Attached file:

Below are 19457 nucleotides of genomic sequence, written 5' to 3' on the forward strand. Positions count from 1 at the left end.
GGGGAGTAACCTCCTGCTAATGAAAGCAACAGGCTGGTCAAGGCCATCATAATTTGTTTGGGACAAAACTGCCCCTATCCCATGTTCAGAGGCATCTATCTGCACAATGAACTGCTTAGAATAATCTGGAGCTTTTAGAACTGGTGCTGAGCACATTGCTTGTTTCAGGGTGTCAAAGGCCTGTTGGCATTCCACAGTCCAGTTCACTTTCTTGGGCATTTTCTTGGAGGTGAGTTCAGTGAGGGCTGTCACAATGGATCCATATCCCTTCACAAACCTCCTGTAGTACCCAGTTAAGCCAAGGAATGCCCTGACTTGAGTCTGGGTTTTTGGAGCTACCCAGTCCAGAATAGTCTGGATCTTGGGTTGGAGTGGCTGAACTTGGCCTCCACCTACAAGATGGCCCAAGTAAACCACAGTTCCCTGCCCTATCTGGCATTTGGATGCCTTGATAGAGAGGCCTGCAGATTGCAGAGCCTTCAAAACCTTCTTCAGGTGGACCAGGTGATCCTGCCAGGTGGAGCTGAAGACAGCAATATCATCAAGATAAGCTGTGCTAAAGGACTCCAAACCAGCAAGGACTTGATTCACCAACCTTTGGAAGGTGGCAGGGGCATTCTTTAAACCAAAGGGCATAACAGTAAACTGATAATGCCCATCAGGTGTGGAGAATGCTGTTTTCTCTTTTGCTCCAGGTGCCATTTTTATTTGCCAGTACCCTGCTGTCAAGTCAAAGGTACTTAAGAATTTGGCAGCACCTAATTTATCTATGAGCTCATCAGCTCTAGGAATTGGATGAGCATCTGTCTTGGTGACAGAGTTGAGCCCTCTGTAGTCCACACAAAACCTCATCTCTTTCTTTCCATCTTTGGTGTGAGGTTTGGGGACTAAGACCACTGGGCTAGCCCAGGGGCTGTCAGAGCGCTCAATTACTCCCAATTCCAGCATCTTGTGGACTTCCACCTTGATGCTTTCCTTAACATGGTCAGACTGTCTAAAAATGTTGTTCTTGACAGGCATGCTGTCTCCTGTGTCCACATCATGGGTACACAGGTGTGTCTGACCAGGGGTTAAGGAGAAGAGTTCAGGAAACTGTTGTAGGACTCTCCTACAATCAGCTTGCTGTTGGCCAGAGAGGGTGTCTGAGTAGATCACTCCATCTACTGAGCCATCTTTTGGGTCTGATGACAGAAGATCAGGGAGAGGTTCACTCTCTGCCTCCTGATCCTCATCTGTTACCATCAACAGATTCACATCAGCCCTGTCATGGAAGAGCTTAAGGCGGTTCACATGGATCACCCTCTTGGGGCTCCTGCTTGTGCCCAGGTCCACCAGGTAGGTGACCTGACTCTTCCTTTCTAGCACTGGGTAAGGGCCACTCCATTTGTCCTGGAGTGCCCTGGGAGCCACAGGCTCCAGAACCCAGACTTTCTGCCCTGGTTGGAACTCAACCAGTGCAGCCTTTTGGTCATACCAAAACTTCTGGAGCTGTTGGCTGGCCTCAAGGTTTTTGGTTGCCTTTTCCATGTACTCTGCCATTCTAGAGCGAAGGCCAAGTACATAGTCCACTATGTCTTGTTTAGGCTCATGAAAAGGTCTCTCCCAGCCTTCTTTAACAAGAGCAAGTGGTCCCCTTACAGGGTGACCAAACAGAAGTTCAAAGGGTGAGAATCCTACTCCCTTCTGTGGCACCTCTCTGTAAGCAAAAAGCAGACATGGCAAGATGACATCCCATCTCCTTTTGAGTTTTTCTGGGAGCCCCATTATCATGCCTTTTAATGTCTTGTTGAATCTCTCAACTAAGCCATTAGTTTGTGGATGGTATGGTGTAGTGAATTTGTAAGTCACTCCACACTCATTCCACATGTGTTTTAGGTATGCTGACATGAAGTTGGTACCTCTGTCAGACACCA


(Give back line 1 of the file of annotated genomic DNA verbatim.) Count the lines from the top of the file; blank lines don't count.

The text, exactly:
Below are 19457 nucleotides of genomic sequence, written 5' to 3' on the forward strand. Positions count from 1 at the left end.